We all stand here today because we believe in the power of words and the power of communication. And because we know that there are challenges that we can and must face up to together. The greatest of these is without a doubt climate change, the effects of which are having an ever greater impact all around the world – in particular in countries that themselves contribute least to global warming. Whether it be East Africa, which suffered through its worst drought in 40 years right before being hit by severe flooding; whether it be devastating forest fires that threaten Australia’s unique wildlife; or whether it be deluges of water that wash away entire towns in Europe or threaten to sink island states in the South Seas: it is only by acting together that we will be able to successfully fight climate change and mitigate the dramatic effects of global warming. Since many countries in the world share this view, new alliances are being formed that can give us hope. At COP28, we saw what can be achieved when the international community takes concerted action and focuses on common goals – despite all differences.

Placing our hope in new partnerships that benefit both sides – that is what we, too, want, and it is what you as diplomats want. It is why, this year once again, I will travel to different regions of the world. My first trip abroad this year, in one and a half weeks, will take me back to South Asia, this time to Viet Nam and Thailand. I will also be returning to Africa, the eastern Mediterranean and the Gulf region this year. We Germans have a keen interest in maintaining a wide range of partnerships – and I am grateful that many of my points of contact have gathered here today who share this same interest.

Ahead of us lies a year when, also in Europe, the focus will be on increasing cooperation. When it comes to European Parliament elections in the early summer, the democracies of Europe must prove they are robust. They must show they are stronger than the enemies of a united Europe, and stronger than those who believe that withdrawing into our national shell and pulling up the drawbridge is a cure-all answer to global challenges. Only very recently, we gathered in Paris for the funeral of a great European. The former President of the European Commission Jacques Delors, who once called on us to give a soul to Europe.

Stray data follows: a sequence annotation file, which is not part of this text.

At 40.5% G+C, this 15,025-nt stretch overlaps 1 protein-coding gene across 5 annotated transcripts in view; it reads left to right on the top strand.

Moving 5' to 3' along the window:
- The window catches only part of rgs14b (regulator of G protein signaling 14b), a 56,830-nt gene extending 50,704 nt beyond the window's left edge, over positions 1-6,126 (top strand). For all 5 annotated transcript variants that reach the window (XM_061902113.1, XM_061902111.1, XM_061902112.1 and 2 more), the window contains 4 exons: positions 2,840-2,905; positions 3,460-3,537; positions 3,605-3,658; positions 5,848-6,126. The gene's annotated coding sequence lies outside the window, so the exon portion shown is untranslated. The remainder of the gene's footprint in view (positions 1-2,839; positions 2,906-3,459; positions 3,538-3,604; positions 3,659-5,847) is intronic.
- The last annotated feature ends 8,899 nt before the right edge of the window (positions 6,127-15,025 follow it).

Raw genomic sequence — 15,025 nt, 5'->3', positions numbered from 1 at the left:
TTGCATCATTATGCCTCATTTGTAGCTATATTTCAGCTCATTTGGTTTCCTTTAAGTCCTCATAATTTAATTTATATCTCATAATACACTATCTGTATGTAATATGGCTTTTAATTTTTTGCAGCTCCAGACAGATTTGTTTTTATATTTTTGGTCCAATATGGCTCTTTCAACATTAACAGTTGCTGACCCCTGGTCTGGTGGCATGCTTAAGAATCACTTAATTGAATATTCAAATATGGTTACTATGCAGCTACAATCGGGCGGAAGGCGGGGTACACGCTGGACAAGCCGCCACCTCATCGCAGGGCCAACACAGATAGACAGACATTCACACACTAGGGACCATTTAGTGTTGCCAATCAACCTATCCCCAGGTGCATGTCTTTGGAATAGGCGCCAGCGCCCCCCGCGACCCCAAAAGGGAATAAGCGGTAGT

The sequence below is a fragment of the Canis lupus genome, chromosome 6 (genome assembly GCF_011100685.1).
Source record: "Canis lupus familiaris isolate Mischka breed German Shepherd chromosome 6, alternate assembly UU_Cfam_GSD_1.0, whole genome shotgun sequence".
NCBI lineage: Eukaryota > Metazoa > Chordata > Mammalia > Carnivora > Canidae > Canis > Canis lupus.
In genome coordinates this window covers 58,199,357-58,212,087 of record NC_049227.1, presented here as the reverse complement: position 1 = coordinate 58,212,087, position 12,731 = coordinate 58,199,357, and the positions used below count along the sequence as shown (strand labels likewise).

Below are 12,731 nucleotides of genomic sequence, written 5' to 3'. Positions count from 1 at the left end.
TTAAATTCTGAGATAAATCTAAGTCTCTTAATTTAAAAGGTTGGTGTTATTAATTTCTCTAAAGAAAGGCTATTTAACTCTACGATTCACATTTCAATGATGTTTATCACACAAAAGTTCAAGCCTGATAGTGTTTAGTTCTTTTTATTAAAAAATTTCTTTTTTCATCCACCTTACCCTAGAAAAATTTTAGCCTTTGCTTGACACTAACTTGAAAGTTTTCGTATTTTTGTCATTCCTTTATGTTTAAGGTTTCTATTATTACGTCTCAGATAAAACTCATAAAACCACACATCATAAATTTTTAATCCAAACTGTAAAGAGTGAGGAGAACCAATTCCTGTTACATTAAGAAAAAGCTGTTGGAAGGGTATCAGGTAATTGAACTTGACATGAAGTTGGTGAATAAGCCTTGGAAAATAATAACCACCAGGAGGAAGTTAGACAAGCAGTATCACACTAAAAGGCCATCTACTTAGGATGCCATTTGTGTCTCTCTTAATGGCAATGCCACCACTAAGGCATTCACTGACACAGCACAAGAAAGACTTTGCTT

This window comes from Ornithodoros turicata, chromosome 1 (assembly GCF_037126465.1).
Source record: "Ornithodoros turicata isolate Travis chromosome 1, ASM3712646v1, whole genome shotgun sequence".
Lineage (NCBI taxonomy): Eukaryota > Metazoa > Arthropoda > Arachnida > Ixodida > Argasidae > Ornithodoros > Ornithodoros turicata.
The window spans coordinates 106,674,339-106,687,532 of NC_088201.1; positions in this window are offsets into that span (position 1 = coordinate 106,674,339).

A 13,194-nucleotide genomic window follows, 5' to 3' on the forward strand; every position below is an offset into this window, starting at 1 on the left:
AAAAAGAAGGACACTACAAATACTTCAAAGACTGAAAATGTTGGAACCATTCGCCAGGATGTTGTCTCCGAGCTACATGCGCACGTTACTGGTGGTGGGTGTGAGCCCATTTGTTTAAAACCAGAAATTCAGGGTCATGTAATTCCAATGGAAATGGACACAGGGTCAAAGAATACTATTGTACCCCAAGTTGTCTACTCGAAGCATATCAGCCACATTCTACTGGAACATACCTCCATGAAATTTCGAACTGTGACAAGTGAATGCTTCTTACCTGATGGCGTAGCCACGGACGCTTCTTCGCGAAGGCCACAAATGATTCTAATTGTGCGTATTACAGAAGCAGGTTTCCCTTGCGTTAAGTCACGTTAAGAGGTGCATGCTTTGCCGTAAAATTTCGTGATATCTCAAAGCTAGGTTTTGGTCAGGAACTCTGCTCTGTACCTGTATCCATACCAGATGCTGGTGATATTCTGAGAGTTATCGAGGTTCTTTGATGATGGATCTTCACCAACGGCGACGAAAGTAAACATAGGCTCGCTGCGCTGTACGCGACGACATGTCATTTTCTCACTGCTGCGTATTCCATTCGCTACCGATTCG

The UEFA European Championship that is being hosted here in Germany also promises to be a festive international gathering. Here, too, much like in international politics, thorough preparation, having a good team and observing the rules of fair play are key.

No-one knows that better than you, Excellencies! We already proved this last summer while playing penalty shoot-outs at the German Football Museum in Dortmund – although to my knowledge there is no replay footage that can be used as unequivocal evidence.

This year, our joint trip will take us to Brandenburg – that’s what I can tell you at this time. And I very much look forward to our outing. Not only because I myself lived in Brandenburg for many years while I was still an active politician, but also because Brandenburg is one of the five Länder that have been part of the Federal Republic since reunification and that share a special history.

This year, we will focus on the multifaceted history of East and West Germany as we mark both 75 years of our Basic Law and the 35th anniversary of the peaceful revolution. Both the founding of the Federal Republic of Germany and the successful struggle for democracy and freedom in East Germany – as well as German Unity – could never have been achieved without international support, without the trust of our European neighbours. In short, without the power of words and diplomacy. So that is why I already today want to cordially invite you to join us when we celebrate this birthday in May. Come join our celebration of the 75th anniversary of the Basic Law, the bedrock of our democracy!

Allow me to conclude by again expressing my sincere gratitude for the good cooperation we’ve enjoyed over the past year. It’s wonderful that you all are here today. Let us raise our glasses to a healthy New Year!

References:

News from Berlin